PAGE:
# Long EEM Short IWM-How it Works in 3 Ways

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Long EEM Short IWM potentially works in 3 ways:

1) See my last post “Asian Currency Opportunity” where currency undervaluation means potential gain of 20-50% versus the US$ and 50%-100% versus the Japanese Yen. However, even absent the undervaluation, the spread offers protection against a declining dollar, for which most US bond, equity, and real estate investors are not well enough hedged.

2) If the currency undervaluation is not enough, EEM offers better growth at a far lower valuation on an equity basis. These are not the best indicators of value, but they are public, so I can share them here

Emerging and US Small Cap valuation from Vanguard

Equity characteristics as of 02/28/2011 | ||||

Emerging Mkts Stk Idx Inv | MSCI Emerging Markets Index Net USD | Small-Cap Index Fund Inv | MSCI US Small Cap 1750 Index | |

Number of stocks | 900 | 796 | 1722 | 1716 |

Median market cap | $18.6 billion | $18.9 billion | $1.8 billion | $1.8 billion |

price/earnings ratio | 14.5x | 14.3x | 26.1x | 26.1x |

price/book ratio | 2.2x | 2.1x | 2.1x | 2.1x |

return on equity | 21.70% | 21.00% | 10.20% | 10.20% |

earnings growth rate | 14.30% | 13.70% | 3.80% | 4.00% |

Emerging and US Small Cap valuation stats from iShares EEM and iShares IWM

Fundamentals & Risk as of 2/28/2011 | ||

EEM | IWM | |

12-Month Yield | 1.41% | 1.09% |

Price to Earnings Ratio | 18.69 | 27.98 |

Price to Book Ratio | 3.44 | 3.58 |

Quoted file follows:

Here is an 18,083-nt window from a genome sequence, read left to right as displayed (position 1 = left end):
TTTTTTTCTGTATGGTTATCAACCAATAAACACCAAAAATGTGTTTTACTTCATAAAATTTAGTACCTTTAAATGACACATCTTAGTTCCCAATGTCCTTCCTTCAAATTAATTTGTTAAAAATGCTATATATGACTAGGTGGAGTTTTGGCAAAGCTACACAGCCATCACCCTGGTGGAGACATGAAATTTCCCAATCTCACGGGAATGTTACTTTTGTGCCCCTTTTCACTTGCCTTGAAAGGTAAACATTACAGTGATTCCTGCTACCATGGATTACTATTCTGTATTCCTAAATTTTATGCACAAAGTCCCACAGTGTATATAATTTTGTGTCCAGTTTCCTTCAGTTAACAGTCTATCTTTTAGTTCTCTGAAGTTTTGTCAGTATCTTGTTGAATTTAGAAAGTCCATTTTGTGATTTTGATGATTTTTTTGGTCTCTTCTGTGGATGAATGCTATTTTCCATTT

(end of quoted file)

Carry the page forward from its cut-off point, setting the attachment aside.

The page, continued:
3) The spread offers low correlation versus stocks and bonds in a persistently and dangerously high correlation environment.

From TimelyPortfolio |

From TimelyPortfolio |

I’m still not exactly sure how this is calculated, but I thought this offered another look at something statistical, and I feel is not very well covered by other examples. Points closest to each other on the chart are most related.

From TimelyPortfolio |

R code:

require(quantmod)

require(PerformanceAnalytics)

require(fAssets)

tckr<-c("EEM","IEF","IWM","GLD","SPY")

start<-"2005-01-01"

end<- format(Sys.Date(),"%Y-%m-%d") # yyyy-mm-dd

# Pull tckr index data from Yahoo! Finance

getSymbols(tckr, from=start, to=end)

EEM<-adjustOHLC(EEM,use.Adjusted=T)

IEF<-adjustOHLC(IEF,use.Adjusted=T)

IWM<-adjustOHLC(IWM,use.Adjusted=T)

GLD<-adjustOHLC(GLD,use.Adjusted=T)

SPY<-adjustOHLC(SPY,use.Adjusted=T)

EEM<-to.weekly(EEM, indexAt='endof')

IEF<-to.weekly(IEF, indexAt='endof')

IWM<-to.weekly(IWM, indexAt='endof')

GLD<-to.weekly(GLD, indexAt='endof')

SPY<-to.weekly(SPY, indexAt='endof')

EEMIWM<-to.weekly(EEM/IWM, indexAt='endof')

RetToAnalyze<-merge(weeklyReturn(EEM),weeklyReturn(IEF),weeklyReturn(IWM),weeklyReturn(GLD),weeklyReturn(SPY),weeklyReturn(EEMIWM))

colnames(RetToAnalyze)<-c(tckr,"EEMIWM")

assetsDendrogramPlot(as.timeSeries(RetToAnalyze))

assetsCorEigenPlot(as.timeSeries(RetToAnalyze))

mtext(“Source: Yahoo! Finance”,side=1,adj=0)

chart.Correlation(RetToAnalyze[,1:6,drop=F], main=”Correlation since 2005″)

mtext(“Source: Yahoo! Finance”,side=1,adj=0)

#get Rolling Correlations with IEF(bonds) and SPY(stocks)

corEEMIWMtoBonds<-runCor(RetToAnalyze[,6],RetToAnalyze[,2],25)

corEEMIWMtoStocks<-runCor(RetToAnalyze[,6],RetToAnalyze[,5],25)

chartSeries(EEMIWM,TA=”addBBands();addTA(corEEMIWMtoBonds);addTA(corEEMIWMtoStocks)”,theme=”white”)

mtext(“Source: Yahoo! Finance”,side=1,adj=0)

Disclosure: AS ALWAYS, THESE ARE MY OPINIONS AND THE FUTURE IS UNPREDICTABLE. CONDITIONS CHANGE AND I ADJUST POTENTIALLY WITHOUT DISCLOSURE ON THIS BLOG. YOU ARE ON YOUR OWN MAKING INVESTMENT DECISIONS, AND IN NO WAY AM I ADVISING YOU. I TAKE NO RESPONSIBILITY FOR YOUR GAINS OR LOSSES.

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